Definition of landsman in English:



  • 1plural landsmenA person unfamiliar with the sea or sailing.

    • ‘Sailors wore the same loose-fitting shirt of light white linen worn by landsmen with a modest tuff at collar and wrists.’
    • ‘As he spoke, Johen had raised the flustered landsman before him to his feet, shaken his hand heartily, guided him to a heavy chair before the hearth, and seated himself in the matching chair on the other side of the hearth.’
    • ‘Amid the many pressed landsmen in Victory's crew of 800 such experience made him valuable.’
    • ‘He was no seaman, yet those vessels looked too flimsy to his landsman's eye.’
    • ‘Some time later, usually April or May of the same year, beaters are taken during the landsmen's hunt.’
    • ‘On page 381 he writes of the French putting to sea with full crews; in fact, the crews consisted largely of untrained landsmen.’
    • ‘But landsmen were not particularly liked by either the officers or sailors even though they were necessary.’
    • ‘He glanced over at Cyril as he spoke, glad to see that the landsman was still standing straighter than usual.’
    • ‘And Nerida had the landsmen beat the shields and armour to make boats.’
    • ‘The normal pay scales in both navies ranged from $12 a month for landsmen and other inexperienced hands to $14 a month for ordinary seamen and $18 a month for seamen.’
    • ‘Only when the navy had to depend upon landsmen for recruits did it worry about recruit and advanced training; most officers came from the Naval Academy and needed little more than practical experience to function well.’
    • ‘Nor did the clerks stand much higher in his good graces; indeed, he seems to have regarded all the landsmen on board his ship as a kind of live lumber, continually in the way.’
    • ‘He simply pointed it out to the two landsmen and flew down to join them.’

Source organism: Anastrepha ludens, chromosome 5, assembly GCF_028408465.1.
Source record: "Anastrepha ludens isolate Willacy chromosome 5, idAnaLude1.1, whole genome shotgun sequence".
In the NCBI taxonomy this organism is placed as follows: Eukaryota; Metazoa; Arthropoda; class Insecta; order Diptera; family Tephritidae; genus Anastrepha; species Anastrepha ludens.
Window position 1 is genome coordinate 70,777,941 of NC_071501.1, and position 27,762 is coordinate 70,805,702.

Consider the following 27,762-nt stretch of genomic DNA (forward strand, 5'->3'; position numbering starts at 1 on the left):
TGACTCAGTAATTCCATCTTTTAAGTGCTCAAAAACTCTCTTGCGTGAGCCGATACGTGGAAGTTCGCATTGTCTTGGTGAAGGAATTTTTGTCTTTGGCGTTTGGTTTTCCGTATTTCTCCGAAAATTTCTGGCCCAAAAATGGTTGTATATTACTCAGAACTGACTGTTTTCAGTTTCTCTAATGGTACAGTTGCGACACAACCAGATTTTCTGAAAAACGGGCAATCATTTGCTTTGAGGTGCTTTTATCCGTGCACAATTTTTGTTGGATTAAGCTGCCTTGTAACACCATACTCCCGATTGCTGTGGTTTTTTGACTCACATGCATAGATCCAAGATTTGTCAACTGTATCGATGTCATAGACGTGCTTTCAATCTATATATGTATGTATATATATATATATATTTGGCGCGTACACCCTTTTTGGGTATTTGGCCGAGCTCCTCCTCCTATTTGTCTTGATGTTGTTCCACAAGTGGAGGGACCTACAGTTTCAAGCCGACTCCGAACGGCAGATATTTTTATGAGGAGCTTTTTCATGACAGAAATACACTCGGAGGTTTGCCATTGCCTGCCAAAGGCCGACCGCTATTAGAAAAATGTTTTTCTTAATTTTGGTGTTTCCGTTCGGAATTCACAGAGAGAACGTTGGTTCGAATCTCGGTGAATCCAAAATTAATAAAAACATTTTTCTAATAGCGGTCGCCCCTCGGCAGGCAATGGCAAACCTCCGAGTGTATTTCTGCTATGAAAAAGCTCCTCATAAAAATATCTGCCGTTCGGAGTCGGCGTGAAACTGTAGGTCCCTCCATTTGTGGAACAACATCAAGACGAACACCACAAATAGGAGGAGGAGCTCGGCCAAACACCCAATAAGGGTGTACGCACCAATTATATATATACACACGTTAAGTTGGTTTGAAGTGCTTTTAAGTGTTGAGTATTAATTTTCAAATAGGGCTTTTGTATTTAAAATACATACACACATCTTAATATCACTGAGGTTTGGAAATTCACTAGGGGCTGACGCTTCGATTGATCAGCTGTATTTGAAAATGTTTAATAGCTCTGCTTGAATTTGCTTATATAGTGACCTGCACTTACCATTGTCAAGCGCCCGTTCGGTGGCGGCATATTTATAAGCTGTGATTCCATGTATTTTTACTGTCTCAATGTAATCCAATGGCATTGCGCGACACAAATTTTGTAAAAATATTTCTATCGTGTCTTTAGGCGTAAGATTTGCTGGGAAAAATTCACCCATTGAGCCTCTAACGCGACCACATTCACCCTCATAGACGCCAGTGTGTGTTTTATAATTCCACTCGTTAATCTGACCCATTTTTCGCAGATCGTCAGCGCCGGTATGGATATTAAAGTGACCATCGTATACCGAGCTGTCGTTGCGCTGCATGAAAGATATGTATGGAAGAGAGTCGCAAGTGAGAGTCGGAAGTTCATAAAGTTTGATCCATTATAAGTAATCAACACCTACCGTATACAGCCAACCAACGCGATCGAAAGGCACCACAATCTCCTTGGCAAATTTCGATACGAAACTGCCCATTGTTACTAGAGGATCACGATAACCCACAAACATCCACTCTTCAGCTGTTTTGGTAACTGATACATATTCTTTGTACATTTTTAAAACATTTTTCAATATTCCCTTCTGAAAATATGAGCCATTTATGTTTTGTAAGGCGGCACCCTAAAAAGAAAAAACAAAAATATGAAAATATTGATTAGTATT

• ‘There were two types of men on board ship: seamen, further broken down between ordinary and able, and landsmen.’
    • ‘Ships' captains needed skilled seamen not unskilled landsmen, there is no doubt that the great majority of pressed men were seamen, usually from the merchant marine.’
  • 2A fellow countryman.

    • ‘For American Jews, like other American ethnics, success is often portrayed as coming at the expense of an attenuation of ethnic identity, a loosening of ties to landsmen, culture, and religion.’
    • ‘The mass of the urban poor can only exist by ‘income pooling, sharing housing, food and other resources' either with kin or landsmen.’
    • ‘We have observed how badly the democratic process has served the landsmen and prefer to operate as free agents.’
    • ‘Pete's young landsman, Abrams, emerges from the pre-Civil War gang world, to Civil War battle.’
    • ‘So, as a favor to my landsman Fleischer, I'd like to suggest these titles.’
    • ‘For a long time I didn't know whether he was Jewish or Italian and only when he handed me his card and I realized that his name was David Cohen did I know I had a landsman in the house.’
    • ‘The criteria for distribution and settlement tended to be based on the availability of unskilled jobs, proximity to landsmen, and the decision of the sending agent as to which port in the United States the immigrant should be sent.’